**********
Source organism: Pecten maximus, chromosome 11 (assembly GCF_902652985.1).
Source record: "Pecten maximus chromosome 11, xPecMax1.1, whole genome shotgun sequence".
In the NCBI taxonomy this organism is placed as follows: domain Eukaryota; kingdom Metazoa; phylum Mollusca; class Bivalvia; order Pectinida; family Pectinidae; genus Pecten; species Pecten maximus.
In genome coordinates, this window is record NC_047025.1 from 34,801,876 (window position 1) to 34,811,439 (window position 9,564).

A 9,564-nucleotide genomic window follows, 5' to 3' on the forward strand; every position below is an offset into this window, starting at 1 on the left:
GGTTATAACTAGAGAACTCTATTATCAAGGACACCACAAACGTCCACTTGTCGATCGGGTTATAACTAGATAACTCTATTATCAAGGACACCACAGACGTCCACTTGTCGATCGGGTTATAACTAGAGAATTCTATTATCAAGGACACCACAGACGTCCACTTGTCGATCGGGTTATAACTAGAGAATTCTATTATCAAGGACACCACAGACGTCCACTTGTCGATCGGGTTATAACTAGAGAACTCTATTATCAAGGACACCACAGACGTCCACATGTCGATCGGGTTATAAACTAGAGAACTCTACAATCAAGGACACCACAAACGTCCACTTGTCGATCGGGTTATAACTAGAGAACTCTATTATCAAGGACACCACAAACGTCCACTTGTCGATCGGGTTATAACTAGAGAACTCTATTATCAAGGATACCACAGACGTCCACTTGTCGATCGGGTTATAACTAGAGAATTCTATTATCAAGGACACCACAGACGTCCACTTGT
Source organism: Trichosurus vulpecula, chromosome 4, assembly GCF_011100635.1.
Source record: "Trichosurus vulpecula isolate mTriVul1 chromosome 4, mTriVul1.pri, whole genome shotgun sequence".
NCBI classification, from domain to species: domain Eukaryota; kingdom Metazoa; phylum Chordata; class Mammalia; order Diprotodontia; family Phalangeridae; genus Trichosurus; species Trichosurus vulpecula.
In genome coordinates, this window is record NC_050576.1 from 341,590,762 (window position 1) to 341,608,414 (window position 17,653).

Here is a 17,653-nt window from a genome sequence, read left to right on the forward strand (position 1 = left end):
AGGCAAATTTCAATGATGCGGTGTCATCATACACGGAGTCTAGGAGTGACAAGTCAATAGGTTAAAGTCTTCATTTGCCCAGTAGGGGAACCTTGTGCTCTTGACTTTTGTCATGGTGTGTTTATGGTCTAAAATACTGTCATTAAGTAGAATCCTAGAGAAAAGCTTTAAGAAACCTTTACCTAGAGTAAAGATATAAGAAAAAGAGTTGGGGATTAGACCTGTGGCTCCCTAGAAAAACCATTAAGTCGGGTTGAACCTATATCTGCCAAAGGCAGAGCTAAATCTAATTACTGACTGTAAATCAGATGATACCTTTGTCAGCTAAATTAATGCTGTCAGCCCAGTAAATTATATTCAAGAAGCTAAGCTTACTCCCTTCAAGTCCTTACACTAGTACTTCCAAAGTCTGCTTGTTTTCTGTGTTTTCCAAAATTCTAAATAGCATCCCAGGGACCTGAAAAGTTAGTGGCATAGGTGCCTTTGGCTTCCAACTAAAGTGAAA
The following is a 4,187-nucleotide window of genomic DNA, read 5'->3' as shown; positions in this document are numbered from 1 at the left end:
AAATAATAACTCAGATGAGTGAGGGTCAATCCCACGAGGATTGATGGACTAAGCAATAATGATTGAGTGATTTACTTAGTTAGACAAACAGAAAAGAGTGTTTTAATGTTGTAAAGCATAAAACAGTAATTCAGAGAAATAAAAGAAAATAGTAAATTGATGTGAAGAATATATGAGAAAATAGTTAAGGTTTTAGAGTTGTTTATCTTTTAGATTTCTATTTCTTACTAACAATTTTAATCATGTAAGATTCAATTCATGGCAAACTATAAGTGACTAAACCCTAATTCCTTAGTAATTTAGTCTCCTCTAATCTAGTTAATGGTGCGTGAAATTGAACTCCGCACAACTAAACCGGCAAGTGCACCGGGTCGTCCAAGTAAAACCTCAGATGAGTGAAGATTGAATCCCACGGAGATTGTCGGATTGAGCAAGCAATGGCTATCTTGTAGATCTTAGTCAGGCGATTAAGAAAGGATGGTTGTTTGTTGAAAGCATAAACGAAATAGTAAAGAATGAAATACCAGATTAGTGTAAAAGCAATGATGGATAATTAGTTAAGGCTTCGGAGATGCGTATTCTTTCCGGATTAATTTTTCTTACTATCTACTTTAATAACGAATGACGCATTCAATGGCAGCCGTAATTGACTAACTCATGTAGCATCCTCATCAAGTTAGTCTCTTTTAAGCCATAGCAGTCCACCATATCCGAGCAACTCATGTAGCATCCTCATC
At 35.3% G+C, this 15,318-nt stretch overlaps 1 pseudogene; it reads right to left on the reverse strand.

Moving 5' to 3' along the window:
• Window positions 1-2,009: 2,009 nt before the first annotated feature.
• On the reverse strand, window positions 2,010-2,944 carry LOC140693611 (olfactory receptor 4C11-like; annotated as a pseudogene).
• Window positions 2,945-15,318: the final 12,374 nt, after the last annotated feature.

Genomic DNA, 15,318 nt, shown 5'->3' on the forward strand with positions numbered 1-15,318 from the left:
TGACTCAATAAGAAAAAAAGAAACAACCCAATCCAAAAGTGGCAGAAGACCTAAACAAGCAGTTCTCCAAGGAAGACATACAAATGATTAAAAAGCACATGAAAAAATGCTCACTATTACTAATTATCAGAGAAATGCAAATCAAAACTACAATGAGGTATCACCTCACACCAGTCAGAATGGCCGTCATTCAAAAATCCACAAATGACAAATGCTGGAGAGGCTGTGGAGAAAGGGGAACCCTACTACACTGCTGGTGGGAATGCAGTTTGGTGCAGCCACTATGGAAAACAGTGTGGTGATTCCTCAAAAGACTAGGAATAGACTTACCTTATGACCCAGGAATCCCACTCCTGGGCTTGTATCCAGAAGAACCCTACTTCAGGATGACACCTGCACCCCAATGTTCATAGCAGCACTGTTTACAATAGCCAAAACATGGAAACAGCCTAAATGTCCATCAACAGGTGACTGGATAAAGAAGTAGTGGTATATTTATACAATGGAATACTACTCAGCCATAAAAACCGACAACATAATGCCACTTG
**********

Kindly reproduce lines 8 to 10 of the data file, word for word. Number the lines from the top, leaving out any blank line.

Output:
Source record: "Trichosurus vulpecula isolate mTriVul1 chromosome 4, mTriVul1.pri, whole genome shotgun sequence".
NCBI classification, from domain to species: domain Eukaryota; kingdom Metazoa; phylum Chordata; class Mammalia; order Diprotodontia; family Phalangeridae; genus Trichosurus; species Trichosurus vulpecula.
In genome coordinates, this window is record NC_050576.1 from 341,590,762 (window position 1) to 341,608,414 (window position 17,653).